Wine Enthusiast‘s 2013 February issue includes an article called “10 Best Wine Travel Destinations 2013”. One of them is the Hunter Valley in Australia. John, Trish, Ruth, and I traveled there a few years ago, stopped at its excellent Visitor Centre, and made a list of 6 wineries to check out.
Australia’s oldest wine region, Hunter Valley north of Sydney is where alluvial, limestone soil with high acid content creates the ideal place for making some of the planet’s best dry, citrus flavored Semillon, The Hunter’s signature wine. Our Cellar Door pourer at Pepper Tree called Hunter, “the warmest climate in the world for the growing of Semillon.” Shiraz is second best and, surprisingly, Verdelho, the Portuguese varietal, would probably rank 3rd in a popularity contest. This made sense when I learned that the first Hunter vines, planted in 1824, came from Brazil.
Joe Czerwinski writing for Wine Enthusiast notes, “some terrific wines made in styles found nowhere else on the planet” coming from Hunter Valley where our first stop was Pepper Tree Winery. I learned here that local vintners were currently experimenting with Sangiovese and achieving success. I’ve personally never tasted better.
The Pepper tree property contains a convent built in 1909 that’s highly representative of early 20th century Australian architecture. The entire building from Coonamble, which is about 375 miles west of Hunter, was moved to Peppertree, reassembled, polished to perfection, and opened for overnight guests.
There were about 120 wineries in the Lower and 20 in the Upper Hunter Valley at the time of our visit. Most were small like Capercaillie, which produced only 6,000 cases per year and had deservedly won 329 trophies since 1996.
I seldom see Hunter Valley Wines for sale in the U.S., creating the perfect excuse for returning. Tyrrell’s, in Hunter since 1858 and now a fourth-generation operation, does have limited U.S distribution. Its Reserve Semillon was so impressive that I considered buying a case until I found that it would cost $300 dollars for shipping alone.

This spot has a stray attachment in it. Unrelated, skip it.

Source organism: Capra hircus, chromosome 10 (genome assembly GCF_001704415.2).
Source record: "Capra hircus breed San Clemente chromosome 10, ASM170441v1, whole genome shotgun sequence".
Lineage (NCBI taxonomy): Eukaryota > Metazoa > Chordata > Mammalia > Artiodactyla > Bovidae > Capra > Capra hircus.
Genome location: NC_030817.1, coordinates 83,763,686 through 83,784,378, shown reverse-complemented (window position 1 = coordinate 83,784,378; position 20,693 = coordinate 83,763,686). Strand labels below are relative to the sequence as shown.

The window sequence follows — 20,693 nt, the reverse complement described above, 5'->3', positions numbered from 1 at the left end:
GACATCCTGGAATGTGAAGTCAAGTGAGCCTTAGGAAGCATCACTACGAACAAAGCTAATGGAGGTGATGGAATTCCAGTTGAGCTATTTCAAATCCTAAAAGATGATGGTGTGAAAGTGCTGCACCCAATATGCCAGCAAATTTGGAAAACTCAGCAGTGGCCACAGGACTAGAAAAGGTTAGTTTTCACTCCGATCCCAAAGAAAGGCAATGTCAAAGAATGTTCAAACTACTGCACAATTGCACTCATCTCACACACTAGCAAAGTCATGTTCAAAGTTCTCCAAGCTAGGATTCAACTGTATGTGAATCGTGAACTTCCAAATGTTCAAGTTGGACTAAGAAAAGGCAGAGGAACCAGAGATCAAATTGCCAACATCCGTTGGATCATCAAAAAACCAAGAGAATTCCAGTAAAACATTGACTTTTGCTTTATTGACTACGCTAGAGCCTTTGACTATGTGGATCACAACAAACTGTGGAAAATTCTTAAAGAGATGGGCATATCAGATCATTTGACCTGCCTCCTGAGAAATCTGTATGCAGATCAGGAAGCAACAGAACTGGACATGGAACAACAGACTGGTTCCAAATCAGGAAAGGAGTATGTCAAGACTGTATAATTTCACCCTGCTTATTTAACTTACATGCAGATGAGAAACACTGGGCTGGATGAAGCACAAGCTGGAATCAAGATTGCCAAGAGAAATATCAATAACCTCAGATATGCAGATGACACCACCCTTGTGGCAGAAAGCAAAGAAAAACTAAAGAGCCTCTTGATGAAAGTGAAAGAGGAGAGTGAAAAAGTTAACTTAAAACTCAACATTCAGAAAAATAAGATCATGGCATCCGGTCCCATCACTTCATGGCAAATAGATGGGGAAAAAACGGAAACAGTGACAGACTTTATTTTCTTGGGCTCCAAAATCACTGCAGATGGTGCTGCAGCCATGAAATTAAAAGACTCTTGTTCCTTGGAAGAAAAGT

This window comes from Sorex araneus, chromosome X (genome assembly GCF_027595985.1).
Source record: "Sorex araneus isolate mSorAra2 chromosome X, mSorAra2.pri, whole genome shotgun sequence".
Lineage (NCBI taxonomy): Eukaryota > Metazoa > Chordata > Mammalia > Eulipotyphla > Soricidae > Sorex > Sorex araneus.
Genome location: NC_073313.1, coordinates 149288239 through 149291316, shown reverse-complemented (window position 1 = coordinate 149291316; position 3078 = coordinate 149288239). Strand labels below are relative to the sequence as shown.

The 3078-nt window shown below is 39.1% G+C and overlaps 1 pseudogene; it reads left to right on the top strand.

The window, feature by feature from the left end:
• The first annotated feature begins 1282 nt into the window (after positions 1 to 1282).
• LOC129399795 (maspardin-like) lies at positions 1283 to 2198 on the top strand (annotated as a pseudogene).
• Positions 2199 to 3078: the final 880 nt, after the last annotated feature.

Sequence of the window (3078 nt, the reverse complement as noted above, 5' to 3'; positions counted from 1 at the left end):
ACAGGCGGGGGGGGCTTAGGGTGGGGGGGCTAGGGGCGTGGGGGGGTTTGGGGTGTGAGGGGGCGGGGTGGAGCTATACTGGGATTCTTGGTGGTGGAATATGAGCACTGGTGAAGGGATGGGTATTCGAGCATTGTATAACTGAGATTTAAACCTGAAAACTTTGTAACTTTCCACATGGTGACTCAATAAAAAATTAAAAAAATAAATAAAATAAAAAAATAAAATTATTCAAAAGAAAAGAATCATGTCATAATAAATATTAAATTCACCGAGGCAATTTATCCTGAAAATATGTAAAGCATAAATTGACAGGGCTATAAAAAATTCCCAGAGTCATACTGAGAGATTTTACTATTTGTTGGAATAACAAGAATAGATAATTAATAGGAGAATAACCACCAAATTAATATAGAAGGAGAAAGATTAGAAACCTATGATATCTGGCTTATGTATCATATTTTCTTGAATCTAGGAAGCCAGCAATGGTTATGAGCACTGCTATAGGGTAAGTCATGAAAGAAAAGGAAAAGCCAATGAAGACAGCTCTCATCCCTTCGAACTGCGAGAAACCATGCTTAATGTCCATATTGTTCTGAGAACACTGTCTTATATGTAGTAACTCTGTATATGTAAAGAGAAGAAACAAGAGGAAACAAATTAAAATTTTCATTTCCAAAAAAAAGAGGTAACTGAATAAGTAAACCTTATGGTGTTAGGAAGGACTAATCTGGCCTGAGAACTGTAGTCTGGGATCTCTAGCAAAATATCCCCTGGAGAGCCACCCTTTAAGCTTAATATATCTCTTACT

Screw caps have become standard in Hunter and in all other Australian wine regions since it was discovered that they eliminate oxidation and that wines age at exactly the right rate when caps are used instead of corks. They’re also a lot less trouble.
The Upper Hunter is quieter and worth visiting for its natural beauty. Perhaps the most famous name in Upper is award-winning Rosemount.
Since Hunter is about 100 miles north of Sydney, wine tours are best booked out of Newcastle, its nearest city, in my opinion. Joe mentions that several companies run tour buses to Hunter direct from downtown Sydney that return same-day. There are limo services too. But due to its size and exceptional scenery, I recommend staying in Hunter a 2nd day. We stayed in Newcastle overnight and dined at Scratchlegs on the Wharf, an excellent, celebratory kind of restaurant that was exactly what the four of us desired after spending a September afternoon in one of the 10 best wine regions in the world.